Review: Beguilement by Lois McMaster Bujold (The Sharing Knife #1)

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“There are a lot of senseless things in the world, but not all of them are sorrows. Sometimes—I find—it helps to remember the other kind. Everybody knows some light, even if they forget when they’re down in the dark. Something”—he groped for a term that would work for her—“everyone else thinks is stupid, but you know is wonderful.”

I’m not quite sure what to think about this book. I got it recommended on the promise of a loving, respectful relationship that works in spite of how strange it is…and it kind of does have that. And I did enjoy it, and it was the kind of slow, peaceful comfort read I needed during a difficult time. But at the same time, I wanted to take the absolute piss out of how cliché-ridden and cheesy and ridiculous it was constantly.

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Review: Los Nefilim by T. Frohock

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I didn’t expect to like this series as much as I did.

“My papa says—” There was another pregnant pause, during which Diago imagined Ysa checking both directions to make sure no grownups were near. “We are the sons and daughters of angels. We are Los Nefilim. Nobody fucks with us and wins.”

Generally, I don’t like Urban Fantasy. Anything set in the modern world, and I balk. Getting me to read this took a lot of convincing, but boy do I not regret it. I binged the novellas and the novel in a matter of days (which is also why I’m reviewing them all together), and I do not have a tendency to binge series either.

The novel, Where Oblivion Lives, was written so that it can be read without reading the novellas beforehand, but why would you want to?

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Review: Children of God by Mary Doria Russell (The Sparrow #2)

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I was initially unsure whether I should read this book. I enjoyed The Sparrow very much (despite its flaws), but there were some…mixed opinions on the sequel and whether it completes the story or ruins it. Unfortunately, I think I have to side with the latter – perhaps not ruins, precisely, but doesn’t add much and is inferior in more or less every way. And the ending actively made me angry. Read the first book and stop there, it stands alone just fine.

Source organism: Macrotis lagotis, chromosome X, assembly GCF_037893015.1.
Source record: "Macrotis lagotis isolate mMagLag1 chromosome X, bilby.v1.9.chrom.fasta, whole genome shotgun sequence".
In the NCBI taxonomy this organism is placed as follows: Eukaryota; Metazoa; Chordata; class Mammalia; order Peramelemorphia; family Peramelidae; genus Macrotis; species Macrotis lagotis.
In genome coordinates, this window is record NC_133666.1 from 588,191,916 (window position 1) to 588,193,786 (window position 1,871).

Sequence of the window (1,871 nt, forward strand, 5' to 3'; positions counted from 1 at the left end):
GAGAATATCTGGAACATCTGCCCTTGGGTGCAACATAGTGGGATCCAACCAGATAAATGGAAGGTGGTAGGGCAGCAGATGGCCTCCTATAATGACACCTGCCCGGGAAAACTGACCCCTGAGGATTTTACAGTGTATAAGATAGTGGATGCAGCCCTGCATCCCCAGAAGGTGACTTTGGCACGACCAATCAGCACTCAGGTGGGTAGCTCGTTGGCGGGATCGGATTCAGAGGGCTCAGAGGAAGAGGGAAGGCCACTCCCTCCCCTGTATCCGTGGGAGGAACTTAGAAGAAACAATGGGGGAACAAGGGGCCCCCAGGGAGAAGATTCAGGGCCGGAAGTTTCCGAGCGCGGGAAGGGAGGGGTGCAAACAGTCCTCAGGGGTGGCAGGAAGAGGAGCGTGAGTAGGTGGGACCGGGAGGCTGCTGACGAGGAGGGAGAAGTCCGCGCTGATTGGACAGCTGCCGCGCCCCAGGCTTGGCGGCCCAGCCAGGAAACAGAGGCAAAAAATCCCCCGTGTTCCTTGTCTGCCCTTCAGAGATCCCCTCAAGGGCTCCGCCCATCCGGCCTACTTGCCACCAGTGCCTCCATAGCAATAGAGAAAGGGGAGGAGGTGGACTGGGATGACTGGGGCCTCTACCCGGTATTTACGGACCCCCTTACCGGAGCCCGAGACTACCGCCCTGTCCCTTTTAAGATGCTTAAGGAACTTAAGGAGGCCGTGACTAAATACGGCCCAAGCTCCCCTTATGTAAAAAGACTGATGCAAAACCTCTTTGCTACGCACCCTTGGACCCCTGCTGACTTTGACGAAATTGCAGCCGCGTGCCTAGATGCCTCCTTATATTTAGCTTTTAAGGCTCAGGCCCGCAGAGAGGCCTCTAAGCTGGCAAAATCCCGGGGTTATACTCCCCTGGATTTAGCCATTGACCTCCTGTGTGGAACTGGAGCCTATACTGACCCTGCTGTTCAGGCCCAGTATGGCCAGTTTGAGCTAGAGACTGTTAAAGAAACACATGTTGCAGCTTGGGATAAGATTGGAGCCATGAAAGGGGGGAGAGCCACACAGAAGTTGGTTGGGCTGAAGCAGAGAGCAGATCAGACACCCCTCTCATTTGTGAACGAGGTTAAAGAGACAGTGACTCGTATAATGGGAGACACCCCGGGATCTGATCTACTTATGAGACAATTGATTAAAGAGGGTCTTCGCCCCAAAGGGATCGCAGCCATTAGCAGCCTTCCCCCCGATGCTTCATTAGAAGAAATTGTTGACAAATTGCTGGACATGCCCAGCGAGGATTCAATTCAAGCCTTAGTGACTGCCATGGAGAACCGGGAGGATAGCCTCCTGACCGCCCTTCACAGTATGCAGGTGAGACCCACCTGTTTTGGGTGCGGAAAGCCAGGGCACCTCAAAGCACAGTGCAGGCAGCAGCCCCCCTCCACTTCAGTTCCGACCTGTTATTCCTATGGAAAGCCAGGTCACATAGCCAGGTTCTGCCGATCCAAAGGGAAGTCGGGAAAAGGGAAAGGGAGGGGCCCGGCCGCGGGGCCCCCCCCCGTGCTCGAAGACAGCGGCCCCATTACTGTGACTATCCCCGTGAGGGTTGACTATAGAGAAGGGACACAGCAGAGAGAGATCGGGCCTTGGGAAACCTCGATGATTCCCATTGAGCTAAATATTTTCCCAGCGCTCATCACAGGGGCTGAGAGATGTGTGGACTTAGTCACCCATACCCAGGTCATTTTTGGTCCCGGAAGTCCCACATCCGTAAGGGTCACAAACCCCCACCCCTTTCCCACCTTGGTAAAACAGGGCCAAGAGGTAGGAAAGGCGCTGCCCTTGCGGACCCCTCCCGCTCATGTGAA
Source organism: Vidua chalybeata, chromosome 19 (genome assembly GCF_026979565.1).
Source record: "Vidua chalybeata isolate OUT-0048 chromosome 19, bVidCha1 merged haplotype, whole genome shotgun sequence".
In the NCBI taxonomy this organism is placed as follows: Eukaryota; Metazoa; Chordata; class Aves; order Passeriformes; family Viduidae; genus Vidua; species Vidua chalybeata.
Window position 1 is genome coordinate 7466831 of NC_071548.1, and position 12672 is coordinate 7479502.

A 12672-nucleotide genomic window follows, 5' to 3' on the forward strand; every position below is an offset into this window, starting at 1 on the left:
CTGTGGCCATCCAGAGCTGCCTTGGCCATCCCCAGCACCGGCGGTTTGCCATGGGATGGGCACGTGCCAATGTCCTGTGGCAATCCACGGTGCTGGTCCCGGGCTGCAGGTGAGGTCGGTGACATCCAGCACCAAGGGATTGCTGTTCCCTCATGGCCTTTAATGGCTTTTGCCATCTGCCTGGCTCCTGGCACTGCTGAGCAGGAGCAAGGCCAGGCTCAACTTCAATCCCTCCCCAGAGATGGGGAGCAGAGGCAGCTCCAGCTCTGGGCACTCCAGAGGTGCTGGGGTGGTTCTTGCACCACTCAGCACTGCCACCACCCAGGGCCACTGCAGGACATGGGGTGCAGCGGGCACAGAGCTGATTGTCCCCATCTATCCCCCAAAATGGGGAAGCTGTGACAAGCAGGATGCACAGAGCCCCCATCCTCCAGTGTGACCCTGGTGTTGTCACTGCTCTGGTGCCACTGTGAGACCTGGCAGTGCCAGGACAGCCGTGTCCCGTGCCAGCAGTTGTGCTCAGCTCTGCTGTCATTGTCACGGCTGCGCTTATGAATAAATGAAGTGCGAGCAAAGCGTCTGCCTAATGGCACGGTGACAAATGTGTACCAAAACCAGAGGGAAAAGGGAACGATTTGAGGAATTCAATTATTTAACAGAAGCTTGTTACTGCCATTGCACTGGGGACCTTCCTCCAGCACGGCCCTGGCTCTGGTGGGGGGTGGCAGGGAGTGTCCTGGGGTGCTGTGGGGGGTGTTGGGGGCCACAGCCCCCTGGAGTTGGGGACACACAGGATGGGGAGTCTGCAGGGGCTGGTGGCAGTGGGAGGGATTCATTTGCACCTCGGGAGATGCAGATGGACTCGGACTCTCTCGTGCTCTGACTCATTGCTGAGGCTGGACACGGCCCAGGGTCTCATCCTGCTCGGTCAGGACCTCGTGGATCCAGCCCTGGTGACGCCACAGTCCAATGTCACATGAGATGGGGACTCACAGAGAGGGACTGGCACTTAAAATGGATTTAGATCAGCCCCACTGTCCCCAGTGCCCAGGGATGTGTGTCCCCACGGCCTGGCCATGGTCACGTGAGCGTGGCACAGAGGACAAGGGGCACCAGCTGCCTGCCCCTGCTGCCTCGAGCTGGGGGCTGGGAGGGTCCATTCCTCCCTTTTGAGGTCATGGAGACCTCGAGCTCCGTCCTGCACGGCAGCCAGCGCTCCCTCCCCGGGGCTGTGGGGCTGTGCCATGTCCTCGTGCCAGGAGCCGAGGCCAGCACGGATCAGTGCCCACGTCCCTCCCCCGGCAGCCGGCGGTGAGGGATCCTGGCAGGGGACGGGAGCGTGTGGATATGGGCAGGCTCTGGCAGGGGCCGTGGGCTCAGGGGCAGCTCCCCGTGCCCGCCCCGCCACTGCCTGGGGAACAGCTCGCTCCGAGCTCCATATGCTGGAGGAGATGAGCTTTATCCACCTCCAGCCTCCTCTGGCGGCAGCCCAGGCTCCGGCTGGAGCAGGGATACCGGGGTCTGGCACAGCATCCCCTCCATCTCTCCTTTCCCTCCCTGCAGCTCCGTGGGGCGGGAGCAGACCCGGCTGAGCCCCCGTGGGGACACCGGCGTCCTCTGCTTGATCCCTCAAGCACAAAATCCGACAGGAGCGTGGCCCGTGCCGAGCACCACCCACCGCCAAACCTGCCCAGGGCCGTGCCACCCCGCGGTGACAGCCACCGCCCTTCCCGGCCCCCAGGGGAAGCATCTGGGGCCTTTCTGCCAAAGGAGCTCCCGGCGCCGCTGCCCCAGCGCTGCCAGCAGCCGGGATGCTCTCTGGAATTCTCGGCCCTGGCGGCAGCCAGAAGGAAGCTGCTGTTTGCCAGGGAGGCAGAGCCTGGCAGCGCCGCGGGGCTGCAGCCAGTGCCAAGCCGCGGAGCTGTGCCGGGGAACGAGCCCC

We meant well, she thought, looking up at a sky piled with cumulus clouds turning amethyst and indigo above the clearing. No one was deliberately evil. We all did the best we could. Even so, what a mess we made of everything…

The Sparrow was not perfect, but it was whole. I can’t say as much for Children of God. This is, as you can probably tell, going to be a bit of a rant.

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Review: The Fencing Master by Arturo Pérez-Reverte

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Spoilers in this review are marked like this: [spoiler] (highlight to reveal). If this doesn’t work for you, proceed with care.

Okay, first off: I went into this book with no great expectations. I picked it up on impulse, in a random kindle sale, intending to save it as light reading for the first time I go to the beach, whenever that will be. I knew I was probably the wrong audience and that there were likely to be things that’d piss me off, but whatever. Give me historical fiction about fencing and 19th century Spain. No need to be quality, just quick and readable.